Kingston International Film Festival (KIFF) showcased nine short films at the Rose Theatre on Sunday ahead of the main festival in June 2022.
The festival is dedicated to providing a new supportive platform that allows young and independent film makers the opportunity to get their work out into the industry and kick-start their careers.
Festival leader David Cunningham, a writer and producer at Blue Elephant Films, introduced the shorts which were all produced by independent filmmakers.
“One of the things that concerns me most in our industry is the alarming decline of the low budget British film,” Cunningham said.
“The small independent production companies that make these films are vital to our industry. They provide the vehicles for our emergent talent to cut their teeth, to learn their trade, and above all to gain confidence to move upwards in our profession.”
The film viewings were followed by a Q&A with a panel made up of film makers and festival organisers, including BAFTA award-winning director Mike Newell, best known for directing Harry Potter and the Goblet of Fire and Four Weddings and a Funeral.
“You can make a film out of the world that goes on around you or some particular case within that world. […] If you know something – if you have a real visceral knowledge of something – then the chances are you will make a decent film of it,” Newell said.
Newell was not the only famous face supporting KIFF on Sunday. Marina Sirtis, best known for her role as Counselor Deanna Troi on the Star Trek television and four Star Trek feature films, is also an ambassador of the film festival.
“This film festival is actually about making films and about opening up the media to people who may not necessarily think that they have it in them,” she said. “I think this is going to be really good for the area.”
The Rose Theatre will be the hub of the festival, which is scheduled for June next year. But the organisers hope to involve the Odeon, the Curzon and the Townhouse, as well as parks community centre across the borough, in the three day event.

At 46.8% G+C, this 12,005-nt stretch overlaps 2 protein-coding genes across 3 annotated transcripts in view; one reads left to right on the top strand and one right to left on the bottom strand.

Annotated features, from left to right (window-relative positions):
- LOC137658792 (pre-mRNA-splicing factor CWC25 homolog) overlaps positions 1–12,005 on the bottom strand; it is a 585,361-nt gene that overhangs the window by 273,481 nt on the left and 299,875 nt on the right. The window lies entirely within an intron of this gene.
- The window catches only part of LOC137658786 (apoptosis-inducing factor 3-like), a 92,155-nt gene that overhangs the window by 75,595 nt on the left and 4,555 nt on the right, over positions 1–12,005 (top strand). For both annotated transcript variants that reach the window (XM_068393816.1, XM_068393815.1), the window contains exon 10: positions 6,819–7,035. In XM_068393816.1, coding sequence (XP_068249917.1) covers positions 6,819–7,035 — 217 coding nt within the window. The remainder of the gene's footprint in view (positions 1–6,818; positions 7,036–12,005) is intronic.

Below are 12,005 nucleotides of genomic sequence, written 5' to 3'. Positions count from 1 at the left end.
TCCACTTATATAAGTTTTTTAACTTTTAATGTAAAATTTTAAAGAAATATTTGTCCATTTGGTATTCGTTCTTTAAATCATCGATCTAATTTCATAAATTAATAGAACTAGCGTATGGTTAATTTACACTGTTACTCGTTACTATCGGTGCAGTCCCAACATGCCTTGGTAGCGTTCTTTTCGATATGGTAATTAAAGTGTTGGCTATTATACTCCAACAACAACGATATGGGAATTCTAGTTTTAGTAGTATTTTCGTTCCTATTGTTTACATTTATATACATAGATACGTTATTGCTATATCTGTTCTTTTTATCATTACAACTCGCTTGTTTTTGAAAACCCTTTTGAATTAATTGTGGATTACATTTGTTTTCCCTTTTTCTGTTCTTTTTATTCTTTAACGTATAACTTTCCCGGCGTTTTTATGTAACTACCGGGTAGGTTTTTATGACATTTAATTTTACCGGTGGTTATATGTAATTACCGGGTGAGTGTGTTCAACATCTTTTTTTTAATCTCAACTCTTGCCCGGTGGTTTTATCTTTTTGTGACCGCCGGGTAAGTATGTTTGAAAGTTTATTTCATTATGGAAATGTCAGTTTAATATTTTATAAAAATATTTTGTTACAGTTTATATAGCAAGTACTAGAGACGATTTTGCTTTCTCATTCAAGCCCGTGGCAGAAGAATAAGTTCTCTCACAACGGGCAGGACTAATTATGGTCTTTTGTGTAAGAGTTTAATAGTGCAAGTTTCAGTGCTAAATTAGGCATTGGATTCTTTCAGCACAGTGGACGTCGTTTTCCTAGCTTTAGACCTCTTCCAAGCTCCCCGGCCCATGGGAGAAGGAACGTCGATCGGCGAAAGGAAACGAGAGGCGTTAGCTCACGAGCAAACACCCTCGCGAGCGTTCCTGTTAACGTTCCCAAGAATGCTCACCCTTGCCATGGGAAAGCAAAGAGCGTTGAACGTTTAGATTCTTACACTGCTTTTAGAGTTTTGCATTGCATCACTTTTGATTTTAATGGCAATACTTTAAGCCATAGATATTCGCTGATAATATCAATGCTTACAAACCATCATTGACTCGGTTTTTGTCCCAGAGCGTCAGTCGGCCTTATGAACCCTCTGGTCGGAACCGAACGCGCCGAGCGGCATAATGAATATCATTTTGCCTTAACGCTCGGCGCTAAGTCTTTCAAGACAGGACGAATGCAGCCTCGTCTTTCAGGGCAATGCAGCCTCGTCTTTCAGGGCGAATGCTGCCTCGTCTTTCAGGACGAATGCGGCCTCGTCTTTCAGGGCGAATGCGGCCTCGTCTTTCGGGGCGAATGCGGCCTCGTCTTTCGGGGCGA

The festival will also host a programme of workshops, masterclasses and Q&As, for those that want to develop their talent.
“KIFF is coming, and for three days in June next year KIFF is going to light up this town,” Cunningham said.
About the films
The audience asked questions to Canadian director Katia Shannon, who wrote and produced Standstill which was played during the evening. Shannon went into detail about her motivation for making the film, an intense 12-and-a-half-minute feature which conveyed the terrifying reality of diabetes.
“I was setting off on my journey as a director and I wanted to give myself the challenge of conveying something which is profoundly internal and make it visible externally,” said Shannon.
Crossing the boundaries between the internal and external experience of illness was a common theme of the evening. Invasion, an entry from Australia directed by Pete Majarich, depicted a cancerous lymphoma as a mysterious alien entity and had some audience members close to tears during the film, which was just three minutes long.
The final film of the evening, titled Endo, was directed, written and produced by British filmmakers and used comedy to convey, unapologetically, the stark reality of living with endometriosis. It was a clever and emotionally engaging way to raise awareness of the disease and its effects.
The evening also included some brilliant examples of animated short films. Mr. Virus versus The Internet modelled the importance of internet safety for children through clay illustrations. It was directed, animated and narrated by 11-year-old Oliver, proving Newell’s view that “anybody of any age can make a decent documentary.”
If the film festival next year meets the same standards as Sunday’s prequel event, it will put Kingston on the map in the world of arts and entertainmaint.